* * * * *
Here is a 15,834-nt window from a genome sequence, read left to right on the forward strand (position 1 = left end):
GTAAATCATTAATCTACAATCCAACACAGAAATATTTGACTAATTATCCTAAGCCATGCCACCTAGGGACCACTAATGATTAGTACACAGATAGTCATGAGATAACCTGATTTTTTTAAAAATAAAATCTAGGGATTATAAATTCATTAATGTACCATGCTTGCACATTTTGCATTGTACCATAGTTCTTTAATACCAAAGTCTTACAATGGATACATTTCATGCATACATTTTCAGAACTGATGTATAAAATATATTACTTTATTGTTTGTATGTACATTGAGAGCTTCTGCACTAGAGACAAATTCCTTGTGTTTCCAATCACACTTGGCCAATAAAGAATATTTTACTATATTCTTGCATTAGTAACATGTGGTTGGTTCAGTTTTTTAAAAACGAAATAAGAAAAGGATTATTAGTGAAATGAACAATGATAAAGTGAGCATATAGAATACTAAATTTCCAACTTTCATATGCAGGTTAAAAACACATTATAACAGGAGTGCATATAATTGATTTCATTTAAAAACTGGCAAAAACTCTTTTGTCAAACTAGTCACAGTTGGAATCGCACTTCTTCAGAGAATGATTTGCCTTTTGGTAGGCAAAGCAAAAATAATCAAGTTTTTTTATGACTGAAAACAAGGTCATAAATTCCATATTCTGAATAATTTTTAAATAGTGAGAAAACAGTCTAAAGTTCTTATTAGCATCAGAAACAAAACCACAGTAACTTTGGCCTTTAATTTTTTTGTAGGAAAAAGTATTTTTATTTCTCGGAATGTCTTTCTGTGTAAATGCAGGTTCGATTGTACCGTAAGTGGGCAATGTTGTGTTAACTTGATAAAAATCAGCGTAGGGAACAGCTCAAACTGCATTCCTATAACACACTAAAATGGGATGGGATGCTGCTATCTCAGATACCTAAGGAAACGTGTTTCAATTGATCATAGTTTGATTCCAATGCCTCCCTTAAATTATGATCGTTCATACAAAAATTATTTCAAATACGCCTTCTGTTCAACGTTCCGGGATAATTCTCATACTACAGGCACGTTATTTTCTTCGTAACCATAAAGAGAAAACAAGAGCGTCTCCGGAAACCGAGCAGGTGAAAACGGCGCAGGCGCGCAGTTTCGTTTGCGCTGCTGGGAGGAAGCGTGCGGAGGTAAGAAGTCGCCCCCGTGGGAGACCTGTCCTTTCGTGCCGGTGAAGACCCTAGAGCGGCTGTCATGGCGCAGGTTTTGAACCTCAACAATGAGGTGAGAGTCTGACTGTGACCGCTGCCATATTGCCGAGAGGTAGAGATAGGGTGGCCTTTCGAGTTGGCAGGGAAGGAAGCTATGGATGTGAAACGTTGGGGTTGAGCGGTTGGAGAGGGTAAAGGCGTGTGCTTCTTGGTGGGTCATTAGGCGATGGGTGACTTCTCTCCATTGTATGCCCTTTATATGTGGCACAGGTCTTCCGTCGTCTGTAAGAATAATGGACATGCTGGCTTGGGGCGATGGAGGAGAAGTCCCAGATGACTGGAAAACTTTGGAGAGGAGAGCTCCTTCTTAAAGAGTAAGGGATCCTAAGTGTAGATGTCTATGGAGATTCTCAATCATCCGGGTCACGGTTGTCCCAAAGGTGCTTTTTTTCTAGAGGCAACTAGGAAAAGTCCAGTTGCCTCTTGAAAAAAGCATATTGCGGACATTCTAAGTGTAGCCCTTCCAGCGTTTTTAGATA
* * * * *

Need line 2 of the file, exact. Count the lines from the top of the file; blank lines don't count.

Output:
GTAAATCATTAATCTACAATCCAACACAGAAATATTTGACTAATTATCCTAAGCCATGCCACCTAGGGACCACTAATGATTAGTACACAGATAGTCATGAGATAACCTGATTTTTTTAAAAATAAAATCTAGGGATTATAAATTCATTAATGTACCATGCTTGCACATTTTGCATTGTACCATAGTTCTTTAATACCAAAGTCTTACAATGGATACATTTCATGCATACATTTTCAGAACTGATGTATAAAATATATTACTTTATTGTTTGTATGTACATTGAGAGCTTCTGCACTAGAGACAAATTCCTTGTGTTTCCAATCACACTTGGCCAATAAAGAATATTTTACTATATTCTTGCATTAGTAACATGTGGTTGGTTCAGTTTTTTAAAAACGAAATAAGAAAAGGATTATTAGTGAAATGAACAATGATAAAGTGAGCATATAGAATACTAAATTTCCAACTTTCATATGCAGGTTAAAAACACATTATAACAGGAGTGCATATAATTGATTTCATTTAAAAACTGGCAAAAACTCTTTTGTCAAACTAGTCACAGTTGGAATCGCACTTCTTCAGAGAATGATTTGCCTTTTGGTAGGCAAAGCAAAAATAATCAAGTTTTTTTATGACTGAAAACAAGGTCATAAATTCCATATTCTGAATAATTTTTAAATAGTGAGAAAACAGTCTAAAGTTCTTATTAGCATCAGAAACAAAACCACAGTAACTTTGGCCTTTAATTTTTTTGTAGGAAAAAGTATTTTTATTTCTCGGAATGTCTTTCTGTGTAAATGCAGGTTCGATTGTACCGTAAGTGGGCAATGTTGTGTTAACTTGATAAAAATCAGCGTAGGGAACAGCTCAAACTGCATTCCTATAACACACTAAAATGGGATGGGATGCTGCTATCTCAGATACCTAAGGAAACGTGTTTCAATTGATCATAGTTTGATTCCAATGCCTCCCTTAAATTATGATCGTTCATACAAAAATTATTTCAAATACGCCTTCTGTTCAACGTTCCGGGATAATTCTCATACTACAGGCACGTTATTTTCTTCGTAACCATAAAGAGAAAACAAGAGCGTCTCCGGAAACCGAGCAGGTGAAAACGGCGCAGGCGCGCAGTTTCGTTTGCGCTGCTGGGAGGAAGCGTGCGGAGGTAAGAAGTCGCCCCCGTGGGAGACCTGTCCTTTCGTGCCGGTGAAGACCCTAGAGCGGCTGTCATGGCGCAGGTTTTGAACCTCAACAATGAGGTGAGAGTCTGACTGTGACCGCTGCCATATTGCCGAGAGGTAGAGATAGGGTGGCCTTTCGAGTTGGCAGGGAAGGAAGCTATGGATGTGAAACGTTGGGGTTGAGCGGTTGGAGAGGGTAAAGGCGTGTGCTTCTTGGTGGGTCATTAGGCGATGGGTGACTTCTCTCCATTGTATGCCCTTTATATGTGGCACAGGTCTTCCGTCGTCTGTAAGAATAATGGACATGCTGGCTTGGGGCGATGGAGGAGAAGTCCCAGATGACTGGAAAACTTTGGAGAGGAGAGCTCCTTCTTAAAGAGTAAGGGATCCTAAGTGTAGATGTCTATGGAGATTCTCAATCATCCGGGTCACGGTTGTCCCAAAGGTGCTTTTTTTCTAGAGGCAACTAGGAAAAGTCCAGTTGCCTCTTGAAAAAAGCATATTGCGGACATTCTAAGTGTAGCCCTTCCAGCGTTTTTAGATA